Mir Shams-ud-Din Araqi
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Mir Shams-ud-Din Araqi
میر شمس الدین اراقی
|Born||c. 1440 CE (13 Rajab 861 AH)|
|Died||c. 1515 CE (01 Rabīʿ al-ʾAwwal 936 AH)|
|Resting place||Tomb of Shams-ud-Din Araqi, Chadoora, Kashmir Valley|
|Other names||Mir Syed Muhammad Musavi Isfahani|
|Based in||Srinagar, Jammu and Kashmir|
|Period in office||1460–1515|
|Predecessor||Aga Mir Syed Ibrahim Musavi Isfahani|
|Successor||Mir Syed Daniyal Araqi|
|Post||Allama, Sufi cleric|
|Part of a series on Sufi Islam|
Mir Shams-ud-Din Muhammad Araqi[a] (Persian: میر شمس الدین محمد اراقی; c. 1440–1515 CE), also known as Mir Syed Muhammad Musavi Isfahani, was an Iranian Sufi Muslim saint. Araqi was part of the order of Twelver Shia Sufis in Jammu and Kashmir who greatly influenced the social fabric of the Kashmir Valley and its surrounding regions.
Araqi was born in Kundala, a village near Suliqan to Darvish Ibrahim and Firuza Khatun. Darvish was a Sufi dedicated to Muhammad Nurbakhsh Qahistani while Firuza was descended from a sayyid family from Qazvin. As an adolescent, Araqi first encountered Nurbakhsh when the latter arrived in Suliqan but was told by Nurbakhsh himself not to engage in Sufi devotions due to family responsibilities. Soon after Nurbaksh's death around 1464, Araqi visited his grave and chose to follow the Noorbakshia path.
Career in Herat
Soon after deciding to join the Noorbakshia order, Araqi spent nineteen years traveling and studying under various khanqah masters throughout Iran and Iraq. He eventually rose in the order's hierarchy and became settled in Durusht near Tehran under master Qasim Fayzbakhsh.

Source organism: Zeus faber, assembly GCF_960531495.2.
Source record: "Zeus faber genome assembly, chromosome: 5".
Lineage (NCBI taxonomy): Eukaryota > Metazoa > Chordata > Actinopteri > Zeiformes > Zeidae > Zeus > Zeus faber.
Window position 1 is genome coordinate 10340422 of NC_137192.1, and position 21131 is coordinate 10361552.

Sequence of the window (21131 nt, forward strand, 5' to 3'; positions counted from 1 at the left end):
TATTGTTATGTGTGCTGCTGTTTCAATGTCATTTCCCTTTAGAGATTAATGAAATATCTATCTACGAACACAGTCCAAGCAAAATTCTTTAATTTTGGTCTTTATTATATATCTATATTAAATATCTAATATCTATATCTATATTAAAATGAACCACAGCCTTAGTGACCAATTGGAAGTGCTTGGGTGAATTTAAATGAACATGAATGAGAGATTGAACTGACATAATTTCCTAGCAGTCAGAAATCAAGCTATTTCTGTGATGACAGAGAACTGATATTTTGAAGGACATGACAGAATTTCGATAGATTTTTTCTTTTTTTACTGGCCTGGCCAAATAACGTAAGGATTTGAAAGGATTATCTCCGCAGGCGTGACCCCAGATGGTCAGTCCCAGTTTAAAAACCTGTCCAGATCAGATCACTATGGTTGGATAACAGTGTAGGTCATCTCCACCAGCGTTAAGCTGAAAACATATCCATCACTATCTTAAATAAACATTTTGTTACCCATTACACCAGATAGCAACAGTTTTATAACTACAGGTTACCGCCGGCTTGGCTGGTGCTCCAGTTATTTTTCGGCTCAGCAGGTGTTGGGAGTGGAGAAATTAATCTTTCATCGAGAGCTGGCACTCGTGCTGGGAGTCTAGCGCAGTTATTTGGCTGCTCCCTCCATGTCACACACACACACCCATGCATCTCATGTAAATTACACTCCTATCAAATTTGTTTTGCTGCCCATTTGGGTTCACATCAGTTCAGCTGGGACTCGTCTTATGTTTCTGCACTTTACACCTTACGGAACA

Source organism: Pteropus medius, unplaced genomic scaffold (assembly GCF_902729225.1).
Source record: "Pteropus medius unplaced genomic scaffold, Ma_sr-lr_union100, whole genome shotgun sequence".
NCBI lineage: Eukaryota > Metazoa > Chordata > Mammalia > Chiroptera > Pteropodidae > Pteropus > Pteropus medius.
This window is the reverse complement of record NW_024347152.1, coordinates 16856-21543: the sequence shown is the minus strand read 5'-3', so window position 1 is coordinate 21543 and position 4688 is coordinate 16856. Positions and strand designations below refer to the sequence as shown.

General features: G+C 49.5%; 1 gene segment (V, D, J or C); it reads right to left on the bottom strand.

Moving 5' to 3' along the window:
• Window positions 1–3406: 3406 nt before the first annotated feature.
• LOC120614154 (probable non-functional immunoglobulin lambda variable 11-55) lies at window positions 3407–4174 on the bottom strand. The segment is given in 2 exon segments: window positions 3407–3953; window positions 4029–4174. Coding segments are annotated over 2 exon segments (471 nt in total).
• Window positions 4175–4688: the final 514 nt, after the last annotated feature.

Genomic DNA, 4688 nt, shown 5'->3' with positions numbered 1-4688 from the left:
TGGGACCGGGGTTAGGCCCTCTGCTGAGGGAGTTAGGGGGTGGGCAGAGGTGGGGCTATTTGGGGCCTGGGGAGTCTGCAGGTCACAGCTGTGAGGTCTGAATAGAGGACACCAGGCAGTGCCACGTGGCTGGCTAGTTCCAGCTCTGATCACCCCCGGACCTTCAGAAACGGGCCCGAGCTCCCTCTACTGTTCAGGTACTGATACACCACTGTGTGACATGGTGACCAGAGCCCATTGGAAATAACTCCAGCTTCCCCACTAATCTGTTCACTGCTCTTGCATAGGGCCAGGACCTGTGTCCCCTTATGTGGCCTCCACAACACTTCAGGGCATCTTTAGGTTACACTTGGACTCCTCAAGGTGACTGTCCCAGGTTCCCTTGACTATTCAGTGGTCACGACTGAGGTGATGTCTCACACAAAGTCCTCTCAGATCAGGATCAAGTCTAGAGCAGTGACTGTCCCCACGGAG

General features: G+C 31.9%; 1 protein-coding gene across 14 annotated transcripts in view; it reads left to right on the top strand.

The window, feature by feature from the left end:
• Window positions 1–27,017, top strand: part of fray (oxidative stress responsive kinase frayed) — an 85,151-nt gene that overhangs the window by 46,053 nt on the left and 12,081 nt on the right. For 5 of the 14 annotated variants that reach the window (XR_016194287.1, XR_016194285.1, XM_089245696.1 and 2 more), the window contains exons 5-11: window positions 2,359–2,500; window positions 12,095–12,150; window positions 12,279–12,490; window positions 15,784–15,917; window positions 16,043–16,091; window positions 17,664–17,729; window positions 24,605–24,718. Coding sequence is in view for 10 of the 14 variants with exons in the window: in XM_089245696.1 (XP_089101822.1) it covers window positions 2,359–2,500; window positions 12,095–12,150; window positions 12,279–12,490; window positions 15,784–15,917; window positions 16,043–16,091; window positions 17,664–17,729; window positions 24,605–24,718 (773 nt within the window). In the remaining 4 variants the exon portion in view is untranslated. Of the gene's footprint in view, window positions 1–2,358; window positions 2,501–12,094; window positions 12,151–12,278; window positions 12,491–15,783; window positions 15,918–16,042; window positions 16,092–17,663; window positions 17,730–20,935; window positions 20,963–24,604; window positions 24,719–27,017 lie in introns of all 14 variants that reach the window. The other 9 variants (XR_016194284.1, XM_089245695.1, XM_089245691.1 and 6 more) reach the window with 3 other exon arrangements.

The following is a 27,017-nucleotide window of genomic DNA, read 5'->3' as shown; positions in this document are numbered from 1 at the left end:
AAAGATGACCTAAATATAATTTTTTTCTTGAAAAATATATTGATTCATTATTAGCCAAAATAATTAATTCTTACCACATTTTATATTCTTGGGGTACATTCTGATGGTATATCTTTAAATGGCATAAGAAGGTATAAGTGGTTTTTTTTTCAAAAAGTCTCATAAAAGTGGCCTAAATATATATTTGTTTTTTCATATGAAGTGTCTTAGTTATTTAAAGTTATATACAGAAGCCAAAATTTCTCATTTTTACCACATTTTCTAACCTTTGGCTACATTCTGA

When Timurid Sultan Husayn Bayqara invited Qasim to join his court at Herat, Araqi accompanied him. In Herat, Araqi apparently undertook a mission for Bayqara to investigate if a king from Iraq was planning to conquer parts of Khurasan under Timurid control. Once back in Herat after determining that the plans were untrue, Araqi and Qasim were given rewards and elevated positions within the court.
Soon after the earlier mission, Araqi was sent as an envoy of Bayqara to Kashmir under the pretext of a diplomatic visit to the Kashmir royal court and gathering medicinal herbs for Qasim. However, the embassy is not mentioned in Timurid histories and Qasim seems to have been the main supporter of the mission, likely meaning that the main purpose of the assignment was too expand the Noorbakshia order into Kashmir.
Career in Kashmir
From Herat, Araqi traveled to Multan and eventually arrived in Kashmir at around 1483. He was greeted by Sultan Hasan Shah. Initially taking the role of an ambassador, he eventually became an independent religious missionary.
He is considered by some to be the effective founder of Shia Islam in Ladakh and Gilgit–Baltistan, as well as in the rest of Jammu and Kashmir and its adjoining areas. After arriving in Srinagar, he established his Khanqah in the suburbs (now known as Zaddibal), which would later go on to produce many of Kashmir's future military leaders. He was best known for influencing the nobles of the Chak clan to embrace the Noorbakshia Sufi Islamic faith as well as Shia Islam as a whole. Araqi translated the Fiqh-i-Ahwat (book of jurisprudence), which was written in Arabic by his teacher, Syed Muhammad Noorbaksh.
Araqi died in 1515 and was buried at Zaddibal in Srinagar, Jammu and Kashmir. His body was later shifted to Chadoora for unknown reasons, where he is currently buried at a Sufi Islamic shrine. Araqi was a descendant of Musa al-Kadhim, the seventh Imam in Twelver Shia Islam.
- Tomb of Shams-ud-Din Araqi
- Persecution of Kashmiri Shias
- Tafazzul Husain Kashmiri
- Shia Islam in the Indian subcontinent
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- Bashir 2003, p. 205.
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- Bashir 2003, p. 206
- Yatoo, Altaf Hussain (2012). The Islamization of Kashmir: A Study of Muslim Missionaries. Kashmir, India: Gulshan Books. ISBN 9788183391467.
- تاریخ شیعیان کشمیر [History of the Shiites of Kashmir].
- Quotations related to Mir Shams-ud-Din Araqi at Wikiquote